How Chillers Work

Air Cooled Water Chillers – How They Work

Air cooled water chillers are vapour compression refrigeration systems. The main components of a vapour compression refrigeration system are the compressor, condenser, expansion valve & evaporator. Vapour compression refrigeration systems cool via a refrigeration cycle. The cycle starts with a cool low pressure mixture of liquid & vapour refrigerant entering the chiller evaporator. Once inside the chiller evaporator it absorbs the heat from the  warm  fluid the chiller is cooling. This transfer of heat boils the liquid refrigerant in the chillers evaporator and the super-heated vapour is pulled into the chillers compressor.

The chillers compressor then compresses the refrigerant to a high temperature & pressure, high enough to allow the chillers condenser to give up its heat to the cooler ambient air. Within the chillers condenser heat is transferred from the hot refrigerant to the relatively cool ambient air. This reduction in the chillers refrigerant causes it to de-superheat and condense into a liquid, it then further sub-cools before leaving the chiller condenser. The high pressure liquid refrigerant then enters the chiller expansion valve causing a large pressure drop across the chillers refrigerant circuit. The pressure reduction causes a small portion of the refrigerant to boil off, or flash. This would be seen in the chillers site glass. The site glass also indicates if the chiller is short of gas, if this is the case the flashing inside the chillers site glass will increase. The boiled off refrigerant helps cool the remaining refrigerant to the desired temperature before the mixture enters the chiller evaporator to start the cycle again.

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Air Cooled Chiller Condensers – How They Work

The condenser is a major component of a water chiller. It is used as a heat exchanger that rejects heat from the chillers refrigerant to air. A Water cooled chiller gives up its heat into relatively cool water from a cooling tower, air-blast cooler or adiabatic cooler. A typical air cooled condenser fitted to an air cooled water chiller will use axial fans (propeller type) to draw outdoor air over a finned tubed heat transfer surface (heat exchanger).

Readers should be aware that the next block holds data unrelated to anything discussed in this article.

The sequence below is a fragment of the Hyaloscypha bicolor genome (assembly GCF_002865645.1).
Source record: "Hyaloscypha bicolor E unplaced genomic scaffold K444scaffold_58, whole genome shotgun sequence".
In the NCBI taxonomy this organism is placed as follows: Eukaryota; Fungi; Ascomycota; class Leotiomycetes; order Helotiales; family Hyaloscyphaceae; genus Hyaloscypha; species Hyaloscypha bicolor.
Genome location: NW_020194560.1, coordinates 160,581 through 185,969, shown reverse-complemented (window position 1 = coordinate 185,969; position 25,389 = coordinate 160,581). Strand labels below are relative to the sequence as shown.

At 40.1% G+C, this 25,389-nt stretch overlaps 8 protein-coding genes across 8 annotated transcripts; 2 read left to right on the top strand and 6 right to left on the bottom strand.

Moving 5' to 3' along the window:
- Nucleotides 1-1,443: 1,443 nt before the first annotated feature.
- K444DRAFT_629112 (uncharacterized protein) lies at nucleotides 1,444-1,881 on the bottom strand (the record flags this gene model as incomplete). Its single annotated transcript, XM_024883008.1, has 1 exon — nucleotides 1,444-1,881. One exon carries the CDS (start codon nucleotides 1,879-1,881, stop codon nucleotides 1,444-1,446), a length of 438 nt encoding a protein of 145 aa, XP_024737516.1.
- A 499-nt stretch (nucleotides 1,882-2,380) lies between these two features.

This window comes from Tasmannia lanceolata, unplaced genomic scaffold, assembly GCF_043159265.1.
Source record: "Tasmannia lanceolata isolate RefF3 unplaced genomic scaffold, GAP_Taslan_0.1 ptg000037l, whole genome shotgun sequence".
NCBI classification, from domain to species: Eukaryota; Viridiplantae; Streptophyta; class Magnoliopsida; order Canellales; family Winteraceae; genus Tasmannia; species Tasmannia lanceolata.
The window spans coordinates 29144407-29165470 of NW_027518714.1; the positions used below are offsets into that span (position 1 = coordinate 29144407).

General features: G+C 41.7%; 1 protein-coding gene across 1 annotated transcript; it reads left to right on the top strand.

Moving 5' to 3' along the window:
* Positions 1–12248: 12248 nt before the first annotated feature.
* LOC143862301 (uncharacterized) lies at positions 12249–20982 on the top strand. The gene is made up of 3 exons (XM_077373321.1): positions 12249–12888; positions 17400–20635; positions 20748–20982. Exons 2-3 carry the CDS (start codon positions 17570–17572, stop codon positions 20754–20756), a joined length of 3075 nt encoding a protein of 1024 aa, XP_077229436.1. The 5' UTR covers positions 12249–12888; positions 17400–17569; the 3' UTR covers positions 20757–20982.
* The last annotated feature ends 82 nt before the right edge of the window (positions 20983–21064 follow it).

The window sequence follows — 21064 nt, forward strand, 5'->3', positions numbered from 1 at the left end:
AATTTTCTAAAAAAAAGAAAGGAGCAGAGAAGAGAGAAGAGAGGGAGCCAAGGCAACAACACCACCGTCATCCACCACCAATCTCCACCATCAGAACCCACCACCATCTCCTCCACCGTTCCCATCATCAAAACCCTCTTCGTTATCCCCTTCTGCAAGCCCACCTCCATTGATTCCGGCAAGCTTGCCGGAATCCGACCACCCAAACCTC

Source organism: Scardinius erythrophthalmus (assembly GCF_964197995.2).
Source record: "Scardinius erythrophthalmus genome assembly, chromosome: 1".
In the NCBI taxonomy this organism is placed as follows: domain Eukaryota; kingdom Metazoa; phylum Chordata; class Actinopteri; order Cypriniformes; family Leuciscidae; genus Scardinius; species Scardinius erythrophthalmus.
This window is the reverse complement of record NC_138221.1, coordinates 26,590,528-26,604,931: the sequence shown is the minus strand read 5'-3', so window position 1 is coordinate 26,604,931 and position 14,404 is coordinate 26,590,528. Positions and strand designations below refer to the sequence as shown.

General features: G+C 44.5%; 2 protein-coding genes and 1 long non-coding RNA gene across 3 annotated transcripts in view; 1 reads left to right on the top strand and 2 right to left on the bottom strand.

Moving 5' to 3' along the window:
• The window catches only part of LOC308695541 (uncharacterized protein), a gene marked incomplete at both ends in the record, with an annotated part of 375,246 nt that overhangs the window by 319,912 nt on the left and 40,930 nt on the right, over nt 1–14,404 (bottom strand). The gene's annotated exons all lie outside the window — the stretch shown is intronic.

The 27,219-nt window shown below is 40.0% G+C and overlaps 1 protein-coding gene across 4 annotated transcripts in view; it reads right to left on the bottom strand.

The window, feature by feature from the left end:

The temperature difference or “delta T” between the hot refrigerant gas that is flowing through the condenser and the cooler outdoor air induces heat transfer. The heat reduction of the chillers refrigerant vapour causes it to condense into liquid. The last part of the chiller condenser is called a sub-cooler. The chiller sub-cooler reduces the liquid gas temperature still further, until it is under its condensing temperature. Air cooled chillers are best suited to chiller hire applications due to the fact chiller hire projects require systems to be delivered and installed quickly with the minimum of fuss.

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Chiller Evaporators – How They Work

The chillers evaporator is a heat exchanger that transfers heat from a process or air conditioning water circuit to the chillers cooler liquid refrigerant. Most air cooled chillers in the UK chiller hire market will be fitted with a shell and tube evaporator, a plate heat exchanger evaporator or a coil in tank evaporator.

A shell and tube evaporator is used primarily on chilled water applications. When a chiller is fitted with this type of evaporator the chillers cool liquid refrigerant flows through tubes encased in a shell. The process or air-conditioning circuit water fills the shell flowing around the tubes. As heat is transferred from the water to the chillers refrigerant the gas boils inside the tubes and the resulting vapour is drawn into the chillers compressor.

Hot water will enter the shell at one end, chilled water leaving at the opposite end. A plate heat exchanger evaporator can be used for chilled water or fluid cooling applications. Stainless steel evaporators are especially suited in food and beverage applications

such as batch cooling or portable water systems. A coil in tank evaporator comprises a coil block, usually copper, with aluminium fins to provide an efficient heat transfer surface. The coil block is then submerged in a chilled water tank which acts as a thermal buffer for the refrigeration system. This type of coil is suited to hire chillers used on process cooling applications, typically reactor cooling systems in chemical cooling, petrochemical cooling & pharmaceutical cooling systems.

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About the Author

Lauren King

Lauren works in our Ecommerce Team, with over 6 years of experience at HSS. She brings product knowledge and is able to give her advice on the right tool for the job no matter how big or small.



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